Norway and several European Nations, along with the United Nations and the World Bank, today committed to a new initiative that takes aim at the underlying causes of deforestation in Central African rainforest nations, including poverty and poor governance. And in an unprecedented step, Brazil will lend its expertise to effort.
The program, called the Central African Forest Initiative (CAFI), comes under a broad push to slow greenhouse gas emissions by protecting forests, which in the Central African nations of the Democratic Republic of Congo (DRC), Gabon, Cameroon, Equatorial Guinea, the Central African Republic and the Republic of Congo store tens of billions of tons of carbon. Forests are expected to play a central role in discussions on a future climate framework at the upcoming U.N. Conference of the Parties in Paris (COP21).
While tens of millions of dollars have already been plowed into the six African countries to help with the development of so-called REDD+ (Reducing Emissions from Deforestation and forest Degradation) programs, CAFI goes beyond that initial stage by taking a more holistic approach that targets drivers of deforestation through national investment funds. Those funds will be distributed via a U.N.-managed trust fund that will be supported by a range of donors led by Norway, which had pledged up to $47 million a year through 2020.
The United Nations Development Programme (UNDP) says the initiative aims to provide sustainable long-term support, rather than one-off payments.
“Through the Fund and parallel support, donors will be able to deliver multi-year, country-based development funding more efficiently and predictable,” said UNDP in a statement.
“Tonight Central African governments stand ready to confirm their commitment through high-level investment frameworks spanning all the sectors behind the loss of forests while development partners commit to further financial resources and the alignment of their assistance,” explained UNDP Administrator Helen Clark via the statement. “It will bridge a huge funding gap and concentrate financial assistance in a region that thus far has not benefited from the same amount of funding as other forested regions.”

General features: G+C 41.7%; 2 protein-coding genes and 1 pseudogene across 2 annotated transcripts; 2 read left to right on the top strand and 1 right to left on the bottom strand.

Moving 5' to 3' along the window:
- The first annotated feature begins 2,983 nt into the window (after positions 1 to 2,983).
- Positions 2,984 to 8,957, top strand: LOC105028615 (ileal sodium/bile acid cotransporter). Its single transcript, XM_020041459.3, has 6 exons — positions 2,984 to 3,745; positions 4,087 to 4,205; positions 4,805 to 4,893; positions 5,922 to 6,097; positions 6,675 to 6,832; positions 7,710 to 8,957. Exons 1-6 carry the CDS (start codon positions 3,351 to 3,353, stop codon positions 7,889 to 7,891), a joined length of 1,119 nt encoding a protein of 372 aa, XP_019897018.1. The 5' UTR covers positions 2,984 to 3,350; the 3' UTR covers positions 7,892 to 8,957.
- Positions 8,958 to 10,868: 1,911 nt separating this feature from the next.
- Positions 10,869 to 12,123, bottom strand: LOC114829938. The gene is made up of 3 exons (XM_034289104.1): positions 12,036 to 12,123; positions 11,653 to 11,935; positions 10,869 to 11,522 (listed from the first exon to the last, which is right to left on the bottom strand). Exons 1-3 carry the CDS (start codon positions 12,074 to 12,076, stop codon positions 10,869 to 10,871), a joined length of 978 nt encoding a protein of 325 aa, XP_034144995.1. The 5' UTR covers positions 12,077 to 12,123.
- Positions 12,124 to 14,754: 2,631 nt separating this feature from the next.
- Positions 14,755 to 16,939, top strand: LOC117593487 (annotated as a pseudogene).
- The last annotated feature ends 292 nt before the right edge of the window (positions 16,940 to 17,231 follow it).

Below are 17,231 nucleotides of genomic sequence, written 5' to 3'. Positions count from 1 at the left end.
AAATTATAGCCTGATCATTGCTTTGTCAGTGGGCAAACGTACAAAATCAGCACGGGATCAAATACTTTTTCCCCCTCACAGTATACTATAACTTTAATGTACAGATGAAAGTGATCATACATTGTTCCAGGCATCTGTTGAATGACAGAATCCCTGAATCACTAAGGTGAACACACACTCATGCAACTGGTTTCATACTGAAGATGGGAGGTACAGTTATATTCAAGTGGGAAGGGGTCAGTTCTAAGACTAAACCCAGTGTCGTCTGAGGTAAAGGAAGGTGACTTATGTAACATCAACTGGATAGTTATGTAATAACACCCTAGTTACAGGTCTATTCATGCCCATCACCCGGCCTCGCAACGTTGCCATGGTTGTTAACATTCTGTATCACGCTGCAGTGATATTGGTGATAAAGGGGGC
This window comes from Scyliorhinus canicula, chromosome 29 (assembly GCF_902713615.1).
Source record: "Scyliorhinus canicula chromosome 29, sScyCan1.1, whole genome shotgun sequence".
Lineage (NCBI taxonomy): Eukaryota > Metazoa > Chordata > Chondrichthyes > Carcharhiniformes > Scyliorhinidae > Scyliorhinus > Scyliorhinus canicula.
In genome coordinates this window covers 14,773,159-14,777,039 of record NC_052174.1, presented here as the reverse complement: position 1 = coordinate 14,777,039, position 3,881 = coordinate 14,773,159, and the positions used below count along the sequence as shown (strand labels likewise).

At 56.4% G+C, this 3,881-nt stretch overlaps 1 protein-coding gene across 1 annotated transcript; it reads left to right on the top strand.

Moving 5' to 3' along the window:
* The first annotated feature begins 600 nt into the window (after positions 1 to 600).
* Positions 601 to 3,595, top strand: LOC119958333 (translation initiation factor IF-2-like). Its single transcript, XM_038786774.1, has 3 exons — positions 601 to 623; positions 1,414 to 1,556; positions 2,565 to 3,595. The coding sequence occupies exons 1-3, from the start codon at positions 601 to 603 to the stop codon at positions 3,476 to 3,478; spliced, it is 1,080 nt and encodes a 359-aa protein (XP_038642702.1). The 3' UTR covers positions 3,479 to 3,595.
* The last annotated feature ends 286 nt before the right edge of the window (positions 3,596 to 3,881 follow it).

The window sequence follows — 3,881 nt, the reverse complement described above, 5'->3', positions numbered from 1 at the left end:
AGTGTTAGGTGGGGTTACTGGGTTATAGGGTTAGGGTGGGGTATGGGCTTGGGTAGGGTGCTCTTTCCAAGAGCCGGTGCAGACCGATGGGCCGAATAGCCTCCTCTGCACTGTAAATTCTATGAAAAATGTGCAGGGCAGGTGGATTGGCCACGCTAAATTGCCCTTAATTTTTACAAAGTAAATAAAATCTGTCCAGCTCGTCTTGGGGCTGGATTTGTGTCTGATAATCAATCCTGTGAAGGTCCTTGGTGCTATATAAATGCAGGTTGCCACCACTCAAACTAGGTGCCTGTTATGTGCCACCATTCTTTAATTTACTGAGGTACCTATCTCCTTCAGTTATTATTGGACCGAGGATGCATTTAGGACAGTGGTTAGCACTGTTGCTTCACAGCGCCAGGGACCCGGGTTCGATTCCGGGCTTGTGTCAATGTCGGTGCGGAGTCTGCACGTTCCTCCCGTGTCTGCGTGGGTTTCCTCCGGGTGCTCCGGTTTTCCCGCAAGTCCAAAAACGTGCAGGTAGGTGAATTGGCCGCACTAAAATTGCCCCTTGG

Beyond financial support, the initiative is capitalizing on Brazil’s experience in dramatically curbing Amazon forest loss over the past decade. Brazil will specifically support “capacity building, knowledge sharing and expertise in the implementation of policies” in the six African nations.
CAFI comes at a critical time for Central Africa’s rainforests. According to data presented on Global Forest Watch, the rate of tree cover loss in DRC, Gabon, Cameroon, Equatorial Guinea, the Central African Republic and the Republic of Congo has sharply risen over the past decade, topping a million hectares in 2013 and 2014. Meanwhile data from the U.N. Food and Agriculture Organization (FAO) suggest that logging of old-growth rainforests in the region has accelerated since the 1990s, especially in Gabon and DRC.
Deforestation in the region — which holds the second largest tropical forest after the Amazon — is primarily driven by subsistence agriculture, charcoal and fuelwood production, industrial agriculture, mining, and logging.
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